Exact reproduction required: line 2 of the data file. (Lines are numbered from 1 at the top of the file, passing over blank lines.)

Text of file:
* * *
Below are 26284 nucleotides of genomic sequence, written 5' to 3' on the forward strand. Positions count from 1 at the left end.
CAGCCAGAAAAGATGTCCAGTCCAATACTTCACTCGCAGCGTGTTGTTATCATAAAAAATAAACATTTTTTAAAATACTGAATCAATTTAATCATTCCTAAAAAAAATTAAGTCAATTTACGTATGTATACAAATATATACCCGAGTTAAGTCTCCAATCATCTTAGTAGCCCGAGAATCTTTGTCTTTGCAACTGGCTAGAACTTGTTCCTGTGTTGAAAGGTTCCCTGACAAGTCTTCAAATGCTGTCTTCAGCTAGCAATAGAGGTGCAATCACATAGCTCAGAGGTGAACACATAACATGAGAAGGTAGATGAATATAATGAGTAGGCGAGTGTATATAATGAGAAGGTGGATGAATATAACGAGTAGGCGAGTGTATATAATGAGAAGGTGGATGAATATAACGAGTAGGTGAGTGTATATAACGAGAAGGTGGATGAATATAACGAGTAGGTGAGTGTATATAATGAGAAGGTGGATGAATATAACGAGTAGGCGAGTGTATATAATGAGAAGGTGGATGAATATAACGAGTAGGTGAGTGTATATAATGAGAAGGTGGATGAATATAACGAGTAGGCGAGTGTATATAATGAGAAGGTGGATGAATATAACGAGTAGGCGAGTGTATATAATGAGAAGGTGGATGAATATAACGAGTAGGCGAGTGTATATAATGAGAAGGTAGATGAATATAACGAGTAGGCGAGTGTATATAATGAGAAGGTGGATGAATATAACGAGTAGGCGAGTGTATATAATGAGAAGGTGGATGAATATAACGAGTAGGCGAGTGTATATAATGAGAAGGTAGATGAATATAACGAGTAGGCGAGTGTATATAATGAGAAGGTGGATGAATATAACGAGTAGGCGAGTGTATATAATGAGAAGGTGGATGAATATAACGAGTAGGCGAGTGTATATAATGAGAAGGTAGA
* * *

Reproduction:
CAGCCAGAAAAGATGTCCAGTCCAATACTTCACTCGCAGCGTGTTGTTATCATAAAAAATAAACATTTTTTAAAATACTGAATCAATTTAATCATTCCTAAAAAAAATTAAGTCAATTTACGTATGTATACAAATATATACCCGAGTTAAGTCTCCAATCATCTTAGTAGCCCGAGAATCTTTGTCTTTGCAACTGGCTAGAACTTGTTCCTGTGTTGAAAGGTTCCCTGACAAGTCTTCAAATGCTGTCTTCAGCTAGCAATAGAGGTGCAATCACATAGCTCAGAGGTGAACACATAACATGAGAAGGTAGATGAATATAATGAGTAGGCGAGTGTATATAATGAGAAGGTGGATGAATATAACGAGTAGGCGAGTGTATATAATGAGAAGGTGGATGAATATAACGAGTAGGTGAGTGTATATAACGAGAAGGTGGATGAATATAACGAGTAGGTGAGTGTATATAATGAGAAGGTGGATGAATATAACGAGTAGGCGAGTGTATATAATGAGAAGGTGGATGAATATAACGAGTAGGTGAGTGTATATAATGAGAAGGTGGATGAATATAACGAGTAGGCGAGTGTATATAATGAGAAGGTGGATGAATATAACGAGTAGGCGAGTGTATATAATGAGAAGGTGGATGAATATAACGAGTAGGCGAGTGTATATAATGAGAAGGTAGATGAATATAACGAGTAGGCGAGTGTATATAATGAGAAGGTGGATGAATATAACGAGTAGGCGAGTGTATATAATGAGAAGGTGGATGAATATAACGAGTAGGCGAGTGTATATAATGAGAAGGTAGATGAATATAACGAGTAGGCGAGTGTATATAATGAGAAGGTGGATGAATATAACGAGTAGGCGAGTGTATATAATGAGAAGGTGGATGAATATAACGAGTAGGCGAGTGTATATAATGAGAAGGTAGA